Friday, December 01, 2006
We took the Aleut Sea II out to the small island of Easdale that lies off the west coast of Argyll's Island of Seil. We landed on a beach of dark grey slates.
These buoys adorned a building of slate.
Climbing to the top of the island, we saw the great flooded slate quarries that have hollowed out this island's heart. The photo shows the breaches in the quarry wall that a tidal wave made during the great storm of 1881. At low tide the walls are still complete and locals try and catch the fish that have been trapped inside. The quarries go down to 80m below sea level. At their peak of production, in the 1860s, Easdale slates were exported to, Australia, New Zealand, the Caribbean, the United States, Nova Scotia, Newfoundland and Labrador.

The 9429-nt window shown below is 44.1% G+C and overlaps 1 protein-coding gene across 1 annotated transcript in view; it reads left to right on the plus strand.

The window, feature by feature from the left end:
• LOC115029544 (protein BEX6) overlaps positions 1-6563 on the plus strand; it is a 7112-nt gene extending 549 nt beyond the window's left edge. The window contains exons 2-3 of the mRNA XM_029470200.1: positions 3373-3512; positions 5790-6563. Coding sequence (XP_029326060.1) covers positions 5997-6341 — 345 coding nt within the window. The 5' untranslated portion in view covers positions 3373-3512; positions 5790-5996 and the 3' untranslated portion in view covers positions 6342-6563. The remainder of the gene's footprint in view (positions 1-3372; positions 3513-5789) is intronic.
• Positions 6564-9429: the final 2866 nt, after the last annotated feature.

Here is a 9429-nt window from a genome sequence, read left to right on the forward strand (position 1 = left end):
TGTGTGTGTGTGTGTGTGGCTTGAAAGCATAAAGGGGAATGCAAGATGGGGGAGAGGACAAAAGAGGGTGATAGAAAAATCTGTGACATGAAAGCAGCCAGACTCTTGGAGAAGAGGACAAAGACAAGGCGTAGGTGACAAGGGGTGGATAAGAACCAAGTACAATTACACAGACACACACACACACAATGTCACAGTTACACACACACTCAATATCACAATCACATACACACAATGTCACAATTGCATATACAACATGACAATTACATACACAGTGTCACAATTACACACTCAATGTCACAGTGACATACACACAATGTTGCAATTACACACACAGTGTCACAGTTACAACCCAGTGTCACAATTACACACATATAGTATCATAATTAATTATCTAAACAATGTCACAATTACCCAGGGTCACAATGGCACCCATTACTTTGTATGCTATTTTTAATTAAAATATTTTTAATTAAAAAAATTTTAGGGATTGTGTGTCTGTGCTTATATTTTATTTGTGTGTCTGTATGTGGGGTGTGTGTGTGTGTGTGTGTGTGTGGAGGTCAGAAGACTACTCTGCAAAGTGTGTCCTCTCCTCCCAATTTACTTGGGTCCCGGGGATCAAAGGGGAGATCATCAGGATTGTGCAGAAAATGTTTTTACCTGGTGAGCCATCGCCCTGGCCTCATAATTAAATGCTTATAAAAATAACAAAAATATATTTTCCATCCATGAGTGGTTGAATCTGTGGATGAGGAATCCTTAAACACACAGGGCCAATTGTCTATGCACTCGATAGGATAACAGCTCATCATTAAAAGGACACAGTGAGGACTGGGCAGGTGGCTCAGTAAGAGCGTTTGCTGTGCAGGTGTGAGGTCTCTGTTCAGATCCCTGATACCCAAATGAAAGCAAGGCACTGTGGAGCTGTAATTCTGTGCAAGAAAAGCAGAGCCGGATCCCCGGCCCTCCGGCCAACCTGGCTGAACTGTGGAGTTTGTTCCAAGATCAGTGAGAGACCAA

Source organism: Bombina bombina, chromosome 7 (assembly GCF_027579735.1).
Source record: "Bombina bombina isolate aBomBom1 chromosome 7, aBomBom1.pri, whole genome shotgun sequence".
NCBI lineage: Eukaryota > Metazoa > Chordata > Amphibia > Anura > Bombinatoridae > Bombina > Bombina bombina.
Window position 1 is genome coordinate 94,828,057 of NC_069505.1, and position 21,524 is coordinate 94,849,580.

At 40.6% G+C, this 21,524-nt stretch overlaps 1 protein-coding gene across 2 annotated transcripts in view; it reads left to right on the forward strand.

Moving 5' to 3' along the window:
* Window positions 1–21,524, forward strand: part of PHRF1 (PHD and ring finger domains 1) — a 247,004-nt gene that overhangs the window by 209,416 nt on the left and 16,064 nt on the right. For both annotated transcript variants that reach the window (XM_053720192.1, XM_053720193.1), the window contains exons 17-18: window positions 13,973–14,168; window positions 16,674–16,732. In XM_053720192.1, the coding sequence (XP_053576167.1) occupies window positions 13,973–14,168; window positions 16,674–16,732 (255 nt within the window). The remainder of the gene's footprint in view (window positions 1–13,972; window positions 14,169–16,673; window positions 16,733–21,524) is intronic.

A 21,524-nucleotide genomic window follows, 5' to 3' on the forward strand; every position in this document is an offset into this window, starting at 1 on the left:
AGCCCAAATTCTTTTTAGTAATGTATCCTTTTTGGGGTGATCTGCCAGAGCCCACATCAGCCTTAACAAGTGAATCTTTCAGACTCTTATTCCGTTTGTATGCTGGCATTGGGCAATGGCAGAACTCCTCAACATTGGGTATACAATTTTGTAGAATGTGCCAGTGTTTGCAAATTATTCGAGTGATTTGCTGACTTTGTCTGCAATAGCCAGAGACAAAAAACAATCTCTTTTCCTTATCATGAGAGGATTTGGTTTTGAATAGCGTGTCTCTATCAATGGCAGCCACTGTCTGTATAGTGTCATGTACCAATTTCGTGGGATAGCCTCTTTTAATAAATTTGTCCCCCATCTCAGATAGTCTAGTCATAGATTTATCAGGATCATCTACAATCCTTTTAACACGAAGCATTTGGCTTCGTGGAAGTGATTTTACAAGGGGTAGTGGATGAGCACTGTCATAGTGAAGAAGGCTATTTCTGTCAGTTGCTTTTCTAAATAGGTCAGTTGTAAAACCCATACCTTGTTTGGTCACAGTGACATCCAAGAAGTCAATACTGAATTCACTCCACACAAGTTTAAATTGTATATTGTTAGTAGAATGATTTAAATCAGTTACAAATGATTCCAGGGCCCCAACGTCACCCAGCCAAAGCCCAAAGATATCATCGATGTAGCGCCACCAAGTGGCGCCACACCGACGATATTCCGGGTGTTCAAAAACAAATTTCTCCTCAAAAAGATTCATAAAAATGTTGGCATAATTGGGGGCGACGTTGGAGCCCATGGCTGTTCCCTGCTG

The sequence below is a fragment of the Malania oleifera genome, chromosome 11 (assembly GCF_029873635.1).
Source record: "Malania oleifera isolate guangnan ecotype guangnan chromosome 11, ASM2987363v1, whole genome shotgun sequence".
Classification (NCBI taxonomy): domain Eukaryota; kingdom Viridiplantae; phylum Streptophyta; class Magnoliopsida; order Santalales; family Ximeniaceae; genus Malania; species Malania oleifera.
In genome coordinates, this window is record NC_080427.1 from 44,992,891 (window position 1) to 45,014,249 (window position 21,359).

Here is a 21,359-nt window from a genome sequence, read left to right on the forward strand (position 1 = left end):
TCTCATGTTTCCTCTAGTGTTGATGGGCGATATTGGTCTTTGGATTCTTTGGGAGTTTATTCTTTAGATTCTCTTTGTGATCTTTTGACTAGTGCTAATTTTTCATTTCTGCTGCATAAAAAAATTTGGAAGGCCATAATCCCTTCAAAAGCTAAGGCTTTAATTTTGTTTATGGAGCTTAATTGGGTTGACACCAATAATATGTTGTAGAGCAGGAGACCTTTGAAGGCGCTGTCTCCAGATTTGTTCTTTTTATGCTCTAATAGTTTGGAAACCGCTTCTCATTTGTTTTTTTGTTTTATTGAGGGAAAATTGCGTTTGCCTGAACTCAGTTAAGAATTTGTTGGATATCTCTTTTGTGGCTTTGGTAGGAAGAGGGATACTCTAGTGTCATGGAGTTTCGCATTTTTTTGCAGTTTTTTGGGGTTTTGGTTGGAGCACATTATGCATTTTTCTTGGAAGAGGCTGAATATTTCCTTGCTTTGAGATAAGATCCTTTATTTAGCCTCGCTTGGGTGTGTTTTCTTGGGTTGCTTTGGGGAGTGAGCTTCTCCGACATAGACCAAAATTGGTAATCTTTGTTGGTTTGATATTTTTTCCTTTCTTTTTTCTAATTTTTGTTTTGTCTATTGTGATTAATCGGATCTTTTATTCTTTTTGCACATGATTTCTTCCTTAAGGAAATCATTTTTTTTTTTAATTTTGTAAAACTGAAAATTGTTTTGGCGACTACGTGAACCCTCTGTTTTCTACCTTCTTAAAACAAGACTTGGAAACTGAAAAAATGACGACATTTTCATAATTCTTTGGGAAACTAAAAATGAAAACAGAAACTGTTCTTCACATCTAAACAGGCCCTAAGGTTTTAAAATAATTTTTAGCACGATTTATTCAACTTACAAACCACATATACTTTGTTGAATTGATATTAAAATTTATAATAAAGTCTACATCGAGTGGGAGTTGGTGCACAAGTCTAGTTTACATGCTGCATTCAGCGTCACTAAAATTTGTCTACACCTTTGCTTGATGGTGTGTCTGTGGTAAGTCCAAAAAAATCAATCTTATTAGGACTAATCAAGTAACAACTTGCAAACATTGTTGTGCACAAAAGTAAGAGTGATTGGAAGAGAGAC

Easdale slate is very fine grained but it contains little cubes of iron pyrites or "fool's gold". If you break the slate open the crystals shine brightly but they soon rust when exposed to the air. If you live in one of the above countries and you come across a building with a slate roof have a look and see if the slates came from the little island of Easdale.
After the collapse of their industry, the miners and their families followed their slates to Australia, New Zealand........ They carried the names of their families and villages with them.